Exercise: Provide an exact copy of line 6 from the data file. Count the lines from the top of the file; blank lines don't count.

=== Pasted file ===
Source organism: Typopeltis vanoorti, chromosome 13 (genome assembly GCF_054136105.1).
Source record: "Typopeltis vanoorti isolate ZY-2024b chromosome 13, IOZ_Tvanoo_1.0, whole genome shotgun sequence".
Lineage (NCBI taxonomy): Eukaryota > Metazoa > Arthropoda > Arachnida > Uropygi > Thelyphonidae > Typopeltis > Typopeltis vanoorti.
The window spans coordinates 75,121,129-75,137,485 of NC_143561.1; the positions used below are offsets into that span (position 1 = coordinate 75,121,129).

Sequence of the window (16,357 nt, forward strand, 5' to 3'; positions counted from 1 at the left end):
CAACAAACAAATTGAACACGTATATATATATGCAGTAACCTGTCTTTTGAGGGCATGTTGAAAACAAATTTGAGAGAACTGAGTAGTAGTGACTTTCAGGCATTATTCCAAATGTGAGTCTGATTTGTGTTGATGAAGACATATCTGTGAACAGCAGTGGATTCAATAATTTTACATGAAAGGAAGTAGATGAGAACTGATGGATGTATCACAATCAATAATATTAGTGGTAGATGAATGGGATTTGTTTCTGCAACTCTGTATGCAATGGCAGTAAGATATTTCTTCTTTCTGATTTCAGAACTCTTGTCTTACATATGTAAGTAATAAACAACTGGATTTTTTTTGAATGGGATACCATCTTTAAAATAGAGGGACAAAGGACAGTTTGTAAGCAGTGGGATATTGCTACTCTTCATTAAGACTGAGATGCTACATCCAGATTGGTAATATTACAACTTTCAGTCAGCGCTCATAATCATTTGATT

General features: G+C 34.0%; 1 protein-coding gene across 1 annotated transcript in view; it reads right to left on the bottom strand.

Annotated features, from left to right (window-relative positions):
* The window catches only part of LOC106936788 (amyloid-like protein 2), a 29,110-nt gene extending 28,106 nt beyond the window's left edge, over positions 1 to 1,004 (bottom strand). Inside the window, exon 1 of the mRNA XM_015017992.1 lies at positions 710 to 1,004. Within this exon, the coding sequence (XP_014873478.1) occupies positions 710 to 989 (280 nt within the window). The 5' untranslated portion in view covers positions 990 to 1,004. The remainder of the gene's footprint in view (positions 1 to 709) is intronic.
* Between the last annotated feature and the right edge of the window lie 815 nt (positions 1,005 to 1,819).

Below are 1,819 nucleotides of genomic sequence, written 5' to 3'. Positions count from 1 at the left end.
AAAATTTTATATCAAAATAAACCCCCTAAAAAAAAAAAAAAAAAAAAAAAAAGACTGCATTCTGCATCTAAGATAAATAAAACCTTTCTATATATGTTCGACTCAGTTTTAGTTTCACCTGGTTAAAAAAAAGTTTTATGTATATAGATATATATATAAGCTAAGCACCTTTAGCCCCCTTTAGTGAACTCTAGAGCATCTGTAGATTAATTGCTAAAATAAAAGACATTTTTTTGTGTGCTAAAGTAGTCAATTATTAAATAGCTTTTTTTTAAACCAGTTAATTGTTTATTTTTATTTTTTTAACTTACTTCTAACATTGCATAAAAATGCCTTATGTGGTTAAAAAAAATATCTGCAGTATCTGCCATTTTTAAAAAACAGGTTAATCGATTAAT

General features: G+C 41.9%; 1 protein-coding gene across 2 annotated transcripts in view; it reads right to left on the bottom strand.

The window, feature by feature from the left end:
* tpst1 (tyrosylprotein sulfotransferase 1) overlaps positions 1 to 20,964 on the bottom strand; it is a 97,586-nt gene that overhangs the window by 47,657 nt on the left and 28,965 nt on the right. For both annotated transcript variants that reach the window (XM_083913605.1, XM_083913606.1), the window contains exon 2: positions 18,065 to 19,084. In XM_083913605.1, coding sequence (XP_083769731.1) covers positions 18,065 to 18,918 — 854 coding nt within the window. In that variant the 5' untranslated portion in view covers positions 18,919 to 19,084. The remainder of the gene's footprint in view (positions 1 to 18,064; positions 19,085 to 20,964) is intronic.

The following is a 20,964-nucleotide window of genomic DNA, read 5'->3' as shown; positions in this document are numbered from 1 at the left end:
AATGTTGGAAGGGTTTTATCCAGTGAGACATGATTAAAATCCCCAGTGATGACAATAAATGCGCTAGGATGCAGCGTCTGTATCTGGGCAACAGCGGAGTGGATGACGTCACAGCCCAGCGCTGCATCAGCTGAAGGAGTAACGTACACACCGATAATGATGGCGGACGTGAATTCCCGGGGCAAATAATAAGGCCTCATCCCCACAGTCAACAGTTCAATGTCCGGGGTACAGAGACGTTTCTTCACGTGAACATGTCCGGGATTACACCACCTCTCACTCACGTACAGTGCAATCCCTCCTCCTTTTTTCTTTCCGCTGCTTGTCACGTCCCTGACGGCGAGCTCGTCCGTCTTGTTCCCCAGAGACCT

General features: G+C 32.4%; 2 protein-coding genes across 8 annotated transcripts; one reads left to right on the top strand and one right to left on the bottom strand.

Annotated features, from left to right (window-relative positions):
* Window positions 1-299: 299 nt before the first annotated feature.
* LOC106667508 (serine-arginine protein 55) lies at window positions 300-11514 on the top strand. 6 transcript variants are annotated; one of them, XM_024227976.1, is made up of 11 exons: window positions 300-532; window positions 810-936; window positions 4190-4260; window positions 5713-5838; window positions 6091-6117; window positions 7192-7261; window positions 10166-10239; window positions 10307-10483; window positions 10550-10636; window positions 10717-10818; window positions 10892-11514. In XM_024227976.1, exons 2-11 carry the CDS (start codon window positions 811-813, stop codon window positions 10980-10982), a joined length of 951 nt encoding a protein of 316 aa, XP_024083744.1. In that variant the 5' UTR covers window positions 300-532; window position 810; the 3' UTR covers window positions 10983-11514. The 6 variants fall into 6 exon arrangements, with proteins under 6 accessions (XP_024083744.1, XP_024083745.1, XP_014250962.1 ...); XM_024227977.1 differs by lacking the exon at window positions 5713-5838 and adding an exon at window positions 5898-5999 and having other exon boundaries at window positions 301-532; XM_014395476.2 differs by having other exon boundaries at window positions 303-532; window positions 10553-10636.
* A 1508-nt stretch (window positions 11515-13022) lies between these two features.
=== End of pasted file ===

CAACAAACAAATTGAACACGTATATATATATGCAGTAACCTGTCTTTTGAGGGCATGTTGAAAACAAATTTGAGAGAACTGAGTAGTAGTGACTTTCAGGCATTATTCCAAATGTGAGTCTGATTTGTGTTGATGAAGACATATCTGTGAACAGCAGTGGATTCAATAATTTTACATGAAAGGAAGTAGATGAGAACTGATGGATGTATCACAATCAATAATATTAGTGGTAGATGAATGGGATTTGTTTCTGCAACTCTGTATGCAATGGCAGTAAGATATTTCTTCTTTCTGATTTCAGAACTCTTGTCTTACATATGTAAGTAATAAACAACTGGATTTTTTTTGAATGGGATACCATCTTTAAAATAGAGGGACAAAGGACAGTTTGTAAGCAGTGGGATATTGCTACTCTTCATTAAGACTGAGATGCTACATCCAGATTGGTAATATTACAACTTTCAGTCAGCGCTCATAATCATTTGATT